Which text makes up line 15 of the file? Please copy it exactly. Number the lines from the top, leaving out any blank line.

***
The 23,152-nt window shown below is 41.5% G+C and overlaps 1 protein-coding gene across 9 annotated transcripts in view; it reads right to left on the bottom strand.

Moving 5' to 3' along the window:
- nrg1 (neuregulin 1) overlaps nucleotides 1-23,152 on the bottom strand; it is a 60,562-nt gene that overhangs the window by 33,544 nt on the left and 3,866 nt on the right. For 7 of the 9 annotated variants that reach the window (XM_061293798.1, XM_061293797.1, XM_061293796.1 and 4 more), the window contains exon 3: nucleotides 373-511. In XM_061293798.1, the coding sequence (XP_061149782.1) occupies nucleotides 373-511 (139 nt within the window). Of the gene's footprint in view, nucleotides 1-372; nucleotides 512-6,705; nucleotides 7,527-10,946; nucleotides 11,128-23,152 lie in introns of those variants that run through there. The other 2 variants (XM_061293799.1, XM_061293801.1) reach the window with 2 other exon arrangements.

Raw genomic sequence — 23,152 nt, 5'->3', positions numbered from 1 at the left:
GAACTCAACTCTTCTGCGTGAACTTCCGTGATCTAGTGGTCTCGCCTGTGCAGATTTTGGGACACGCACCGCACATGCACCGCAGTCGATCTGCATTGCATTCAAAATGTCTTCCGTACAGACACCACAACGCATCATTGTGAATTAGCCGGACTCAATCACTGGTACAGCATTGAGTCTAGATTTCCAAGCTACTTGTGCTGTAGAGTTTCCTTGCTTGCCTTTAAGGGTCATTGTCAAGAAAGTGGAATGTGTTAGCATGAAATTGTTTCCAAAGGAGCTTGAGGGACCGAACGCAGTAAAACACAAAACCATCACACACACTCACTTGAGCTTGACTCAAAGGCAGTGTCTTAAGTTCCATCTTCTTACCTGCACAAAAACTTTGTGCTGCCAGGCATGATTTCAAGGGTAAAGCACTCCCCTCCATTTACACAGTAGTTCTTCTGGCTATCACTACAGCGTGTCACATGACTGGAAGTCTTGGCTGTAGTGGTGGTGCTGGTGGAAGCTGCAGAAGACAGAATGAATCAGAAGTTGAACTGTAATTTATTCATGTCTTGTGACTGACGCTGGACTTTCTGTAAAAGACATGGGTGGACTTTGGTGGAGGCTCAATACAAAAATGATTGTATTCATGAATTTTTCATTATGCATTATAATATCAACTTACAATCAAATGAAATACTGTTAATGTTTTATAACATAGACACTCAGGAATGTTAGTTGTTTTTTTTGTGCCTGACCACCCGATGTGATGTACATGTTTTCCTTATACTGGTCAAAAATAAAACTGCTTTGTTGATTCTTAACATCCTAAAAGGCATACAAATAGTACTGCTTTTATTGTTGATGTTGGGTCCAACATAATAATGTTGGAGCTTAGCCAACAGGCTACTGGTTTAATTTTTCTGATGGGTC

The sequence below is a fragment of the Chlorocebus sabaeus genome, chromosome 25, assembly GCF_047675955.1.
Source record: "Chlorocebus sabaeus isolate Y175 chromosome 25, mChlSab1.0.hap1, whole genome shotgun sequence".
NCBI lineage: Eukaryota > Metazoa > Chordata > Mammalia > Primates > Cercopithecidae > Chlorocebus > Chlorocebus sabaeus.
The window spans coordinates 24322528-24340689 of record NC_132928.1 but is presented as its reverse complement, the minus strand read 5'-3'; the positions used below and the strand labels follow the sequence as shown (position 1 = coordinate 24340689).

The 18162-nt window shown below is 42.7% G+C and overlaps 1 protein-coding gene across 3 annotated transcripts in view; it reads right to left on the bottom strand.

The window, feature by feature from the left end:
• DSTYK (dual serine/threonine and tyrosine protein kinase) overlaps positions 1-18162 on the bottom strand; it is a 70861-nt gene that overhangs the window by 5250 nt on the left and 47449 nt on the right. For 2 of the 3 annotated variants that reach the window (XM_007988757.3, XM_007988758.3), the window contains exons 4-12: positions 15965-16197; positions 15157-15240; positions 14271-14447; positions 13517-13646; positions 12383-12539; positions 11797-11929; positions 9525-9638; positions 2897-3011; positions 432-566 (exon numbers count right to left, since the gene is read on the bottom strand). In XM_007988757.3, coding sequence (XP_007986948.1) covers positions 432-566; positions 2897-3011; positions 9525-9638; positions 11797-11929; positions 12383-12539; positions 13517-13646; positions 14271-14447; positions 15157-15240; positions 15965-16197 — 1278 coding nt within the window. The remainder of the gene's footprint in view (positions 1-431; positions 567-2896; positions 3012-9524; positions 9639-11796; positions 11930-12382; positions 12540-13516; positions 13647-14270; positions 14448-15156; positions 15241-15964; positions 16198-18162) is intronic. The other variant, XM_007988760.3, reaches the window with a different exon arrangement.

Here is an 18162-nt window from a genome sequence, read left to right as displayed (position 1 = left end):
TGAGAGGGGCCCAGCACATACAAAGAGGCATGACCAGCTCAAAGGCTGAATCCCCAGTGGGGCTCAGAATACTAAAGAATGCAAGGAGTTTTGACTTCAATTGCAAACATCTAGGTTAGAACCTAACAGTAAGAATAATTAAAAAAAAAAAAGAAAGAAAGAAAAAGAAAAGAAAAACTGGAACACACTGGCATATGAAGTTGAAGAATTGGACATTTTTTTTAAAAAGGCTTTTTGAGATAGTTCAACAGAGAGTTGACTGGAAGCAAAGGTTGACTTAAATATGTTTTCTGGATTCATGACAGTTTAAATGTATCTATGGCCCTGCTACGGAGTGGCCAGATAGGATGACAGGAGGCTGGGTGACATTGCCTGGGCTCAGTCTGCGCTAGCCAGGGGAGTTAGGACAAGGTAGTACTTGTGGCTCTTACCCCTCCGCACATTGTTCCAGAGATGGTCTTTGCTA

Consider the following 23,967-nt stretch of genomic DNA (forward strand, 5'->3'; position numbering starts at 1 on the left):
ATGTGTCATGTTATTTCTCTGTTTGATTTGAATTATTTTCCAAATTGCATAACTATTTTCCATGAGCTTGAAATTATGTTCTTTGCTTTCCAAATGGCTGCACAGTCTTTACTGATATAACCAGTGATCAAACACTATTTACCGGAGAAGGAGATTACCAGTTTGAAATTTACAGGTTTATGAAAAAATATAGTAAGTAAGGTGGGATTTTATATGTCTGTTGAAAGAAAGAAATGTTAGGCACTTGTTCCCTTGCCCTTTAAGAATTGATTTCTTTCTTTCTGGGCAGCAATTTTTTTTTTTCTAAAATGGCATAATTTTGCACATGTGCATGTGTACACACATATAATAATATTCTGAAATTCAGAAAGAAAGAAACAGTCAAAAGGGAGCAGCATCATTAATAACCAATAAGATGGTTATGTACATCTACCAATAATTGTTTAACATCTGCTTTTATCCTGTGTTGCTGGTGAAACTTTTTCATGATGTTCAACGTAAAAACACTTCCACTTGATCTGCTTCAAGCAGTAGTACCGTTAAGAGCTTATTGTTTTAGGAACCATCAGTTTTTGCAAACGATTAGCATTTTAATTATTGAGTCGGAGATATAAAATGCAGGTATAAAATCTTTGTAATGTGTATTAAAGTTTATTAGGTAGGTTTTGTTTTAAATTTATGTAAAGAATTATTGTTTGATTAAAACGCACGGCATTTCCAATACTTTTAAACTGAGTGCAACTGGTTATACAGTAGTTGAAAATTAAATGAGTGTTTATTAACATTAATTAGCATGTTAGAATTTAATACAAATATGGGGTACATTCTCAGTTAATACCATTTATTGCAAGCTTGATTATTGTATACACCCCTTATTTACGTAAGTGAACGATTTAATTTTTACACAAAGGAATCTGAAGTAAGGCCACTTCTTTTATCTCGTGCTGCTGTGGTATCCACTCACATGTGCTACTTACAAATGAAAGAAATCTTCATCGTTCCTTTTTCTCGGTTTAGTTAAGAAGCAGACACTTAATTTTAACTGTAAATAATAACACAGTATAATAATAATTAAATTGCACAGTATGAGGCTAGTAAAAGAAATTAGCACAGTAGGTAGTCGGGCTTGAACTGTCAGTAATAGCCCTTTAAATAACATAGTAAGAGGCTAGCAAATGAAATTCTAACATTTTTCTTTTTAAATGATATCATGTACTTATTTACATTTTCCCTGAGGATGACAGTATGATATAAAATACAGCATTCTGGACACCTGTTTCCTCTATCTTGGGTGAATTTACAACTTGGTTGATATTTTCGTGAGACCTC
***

Consider the following 23,967-nt stretch of genomic DNA (forward strand, 5'->3'; position numbering starts at 1 on the left):